Clarksville has four distinct seasons and nasty critters that come with them. Temperature and humidity play a role in the various pests you’ll see during different times of the year.
Here, we’ll uncover:
- Pest types for each season in Clarksville
- The reasons why weather is a factor
- How to identify if you have a pest problem
- The region’s worst insects, rodents, and wildlife
Which Summer Pests Are the Worst in Clarksville?
Mosquitoes in the region represent about 200 of the 3,600 species worldwide. Females typically lay their eggs on calm water surfaces. However, in the Tennessee Valley, they can also reproduce within heavy vegetation.
Female mosquitoes require a blood meal on occasion, whereas the males do not. That’s because females need extra protein and iron to produce their eggs.
When a mosquito bites a human host, saliva from the insect is transferred during the exchange that causes the itchy bump. In addition, this transfer can cause several diseases to be transmitted, including:
- West Nile virus
- Dengue fever
- Zika virus
- Yellow fever
These and other illnesses cause over 700,000 deaths worldwide each year. The good news is, except for rare outbreaks, they’re uncommon in the U.S.
Timber rattlesnakes grow to an average of four to five feet in length and display a black or brown pattern on a yellowish-brown background.
You can find them within rugged terrain within deciduous forests. However, pregnant females prefer open ledges where temperatures are higher.
Timber rattlesnakes are highly venomous. So, their bites are a significant health concern.
However, copperhead snakes, although they also carry venom, are not as deadly. Their bites are often “dry,” meaning there is little poison in them.
Still, their fangs are large and painful, and they are a health risk for small children. So, for those reasons, it’s vital to seek immediate medical attention after a bite.
Which Fall Pests Are the Worst in Clarksville?
Bed bugs infest living areas within homes, hotels, and hospitals. You can find them nesting along mattress seams, around cracks in walls, and electrical wall outlets.
They become fall pests right after the busy summer travel season. That’s because they get carried into the U.S. by means of international travel.
Stink bugs are a species of true bug that feed off the leaves and sap from trees. After gorging themselves during the summer months, they head inside where it’s warm, including your home, if it’s close to orchards, or if you have a garden or fruit trees in your yard.
Stink bugs often know when the cold weather is heading their way. So, they scurry indoors during the fall months. Look for them around window sills, crawling on the carpet, or congregating in tight spaces throughout your home.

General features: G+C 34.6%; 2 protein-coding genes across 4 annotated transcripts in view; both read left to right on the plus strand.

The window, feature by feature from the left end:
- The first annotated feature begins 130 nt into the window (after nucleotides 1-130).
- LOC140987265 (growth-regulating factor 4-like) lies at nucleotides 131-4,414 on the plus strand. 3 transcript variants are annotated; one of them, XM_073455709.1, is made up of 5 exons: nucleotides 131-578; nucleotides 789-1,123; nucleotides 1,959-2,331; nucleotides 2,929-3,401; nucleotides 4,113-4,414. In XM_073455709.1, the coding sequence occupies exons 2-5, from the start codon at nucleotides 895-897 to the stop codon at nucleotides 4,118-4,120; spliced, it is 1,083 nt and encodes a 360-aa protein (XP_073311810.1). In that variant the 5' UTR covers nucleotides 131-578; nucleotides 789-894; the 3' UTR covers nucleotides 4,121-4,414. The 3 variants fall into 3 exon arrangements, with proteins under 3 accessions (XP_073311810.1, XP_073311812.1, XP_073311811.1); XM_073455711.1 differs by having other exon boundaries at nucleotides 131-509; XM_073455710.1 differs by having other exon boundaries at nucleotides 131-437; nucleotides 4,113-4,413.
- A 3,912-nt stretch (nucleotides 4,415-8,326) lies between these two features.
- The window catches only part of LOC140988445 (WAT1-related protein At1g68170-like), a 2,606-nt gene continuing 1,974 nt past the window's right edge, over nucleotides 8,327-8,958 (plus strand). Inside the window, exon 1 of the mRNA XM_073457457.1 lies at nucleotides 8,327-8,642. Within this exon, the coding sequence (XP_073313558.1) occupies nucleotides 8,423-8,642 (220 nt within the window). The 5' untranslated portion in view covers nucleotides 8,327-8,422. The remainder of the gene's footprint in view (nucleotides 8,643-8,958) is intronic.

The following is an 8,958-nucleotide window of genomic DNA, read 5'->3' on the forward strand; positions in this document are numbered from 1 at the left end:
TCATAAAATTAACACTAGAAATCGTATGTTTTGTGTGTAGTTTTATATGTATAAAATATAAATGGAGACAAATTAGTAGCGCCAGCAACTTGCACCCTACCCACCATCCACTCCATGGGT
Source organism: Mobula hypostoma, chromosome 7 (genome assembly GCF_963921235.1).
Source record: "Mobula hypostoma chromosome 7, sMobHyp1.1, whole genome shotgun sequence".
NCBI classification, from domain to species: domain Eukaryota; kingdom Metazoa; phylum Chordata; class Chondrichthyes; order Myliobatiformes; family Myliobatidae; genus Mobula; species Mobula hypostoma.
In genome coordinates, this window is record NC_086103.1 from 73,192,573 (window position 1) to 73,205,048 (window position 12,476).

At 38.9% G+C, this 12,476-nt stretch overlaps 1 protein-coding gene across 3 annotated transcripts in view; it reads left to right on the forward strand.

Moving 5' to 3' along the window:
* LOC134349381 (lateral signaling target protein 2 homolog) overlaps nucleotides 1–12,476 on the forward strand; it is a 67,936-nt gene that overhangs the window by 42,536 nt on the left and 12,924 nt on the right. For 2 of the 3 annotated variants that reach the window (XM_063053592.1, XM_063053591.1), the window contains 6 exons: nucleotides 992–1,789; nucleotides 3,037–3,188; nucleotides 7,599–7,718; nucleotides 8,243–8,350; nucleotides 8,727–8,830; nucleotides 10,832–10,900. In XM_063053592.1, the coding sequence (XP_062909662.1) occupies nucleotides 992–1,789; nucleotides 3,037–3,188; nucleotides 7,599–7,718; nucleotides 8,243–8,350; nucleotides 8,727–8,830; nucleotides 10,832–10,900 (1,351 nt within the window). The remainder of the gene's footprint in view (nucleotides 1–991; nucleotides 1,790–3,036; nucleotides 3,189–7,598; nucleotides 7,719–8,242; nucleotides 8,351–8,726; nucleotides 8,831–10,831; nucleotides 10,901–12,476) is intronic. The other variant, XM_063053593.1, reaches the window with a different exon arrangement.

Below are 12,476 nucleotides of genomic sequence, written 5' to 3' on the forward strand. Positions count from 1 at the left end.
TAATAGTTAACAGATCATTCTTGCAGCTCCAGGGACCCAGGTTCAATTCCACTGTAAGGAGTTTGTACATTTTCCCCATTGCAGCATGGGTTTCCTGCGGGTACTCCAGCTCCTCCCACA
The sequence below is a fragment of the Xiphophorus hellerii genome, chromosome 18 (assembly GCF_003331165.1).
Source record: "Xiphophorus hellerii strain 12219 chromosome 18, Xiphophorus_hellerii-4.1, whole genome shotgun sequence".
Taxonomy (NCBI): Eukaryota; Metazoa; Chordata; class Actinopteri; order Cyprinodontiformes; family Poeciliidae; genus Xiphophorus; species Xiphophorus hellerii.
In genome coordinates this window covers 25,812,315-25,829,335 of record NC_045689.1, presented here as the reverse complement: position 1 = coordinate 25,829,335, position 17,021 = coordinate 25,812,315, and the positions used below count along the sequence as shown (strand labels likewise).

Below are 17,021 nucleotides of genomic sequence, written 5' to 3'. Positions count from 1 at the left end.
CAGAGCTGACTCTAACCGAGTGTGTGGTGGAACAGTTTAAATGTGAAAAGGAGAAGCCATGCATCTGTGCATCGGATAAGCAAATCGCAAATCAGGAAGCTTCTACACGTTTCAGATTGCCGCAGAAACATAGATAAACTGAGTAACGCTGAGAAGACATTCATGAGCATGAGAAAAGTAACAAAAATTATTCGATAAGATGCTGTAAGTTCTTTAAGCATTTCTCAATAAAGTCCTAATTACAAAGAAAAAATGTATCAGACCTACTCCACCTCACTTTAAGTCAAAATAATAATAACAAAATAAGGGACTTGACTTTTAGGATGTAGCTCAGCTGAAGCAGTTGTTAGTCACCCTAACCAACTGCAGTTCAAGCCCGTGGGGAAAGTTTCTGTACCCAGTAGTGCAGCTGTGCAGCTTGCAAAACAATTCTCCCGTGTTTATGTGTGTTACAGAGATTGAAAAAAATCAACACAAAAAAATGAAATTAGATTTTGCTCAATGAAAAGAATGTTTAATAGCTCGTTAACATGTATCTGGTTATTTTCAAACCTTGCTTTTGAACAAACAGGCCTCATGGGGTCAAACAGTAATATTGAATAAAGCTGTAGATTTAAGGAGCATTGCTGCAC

Which Winter Pests Are the Worst in Clarksville?
Mice enter indoor spaces during the cold winter months in Northern Tennessee. Nesting areas include packing boxes, insulated crawl spaces, and underneath electrical appliances. However, mice will often abandon these locations in favor of easy food or water sources.
The common house mouse is about three to four inches long, with small, black eyes and a long tail. Its ears are somewhat large compared with its body, and it will staunchly defend its territory by standing on its hind legs.
Roof rats are much larger than mice, measuring about 15 inches in length. They are dark brown to black and have a narrow body and snout.
Roof rats climb trees and structures to avoid predators. That’s why they are considered pests, especially when they make their way into attics and other living spaces. Worse, they often chew through electrical wiring and leave behind feces, urine, and other waste products.
Which Spring Pests Are the Worst in Clarksville?
Brown dog ticks are a more resilient tick species since they can adapt to almost any weather condition. However, you will find them on your pet more often during the spring and summer months.
Although brown dog ticks prefer canines for their hosts, they will feed on other mammals as well. However, cats are not typically one of them.
The eastern gray squirrel is native to the Eastern regions of North America. It has brownish-gray fur and a large, bushy tail.
Like most squirrel species, the eastern gray squirrel is a hoarder. It gathers food for later use and stores it in several caches until it buries it in a more secure location.
It constructs nests within trees of dry leaves and twigs called dreys which are 20 and 30 inches in diameter, on average. However, it’s much easier to nest in an accessible attic space. So, it’s best to seal off all entry points around your home.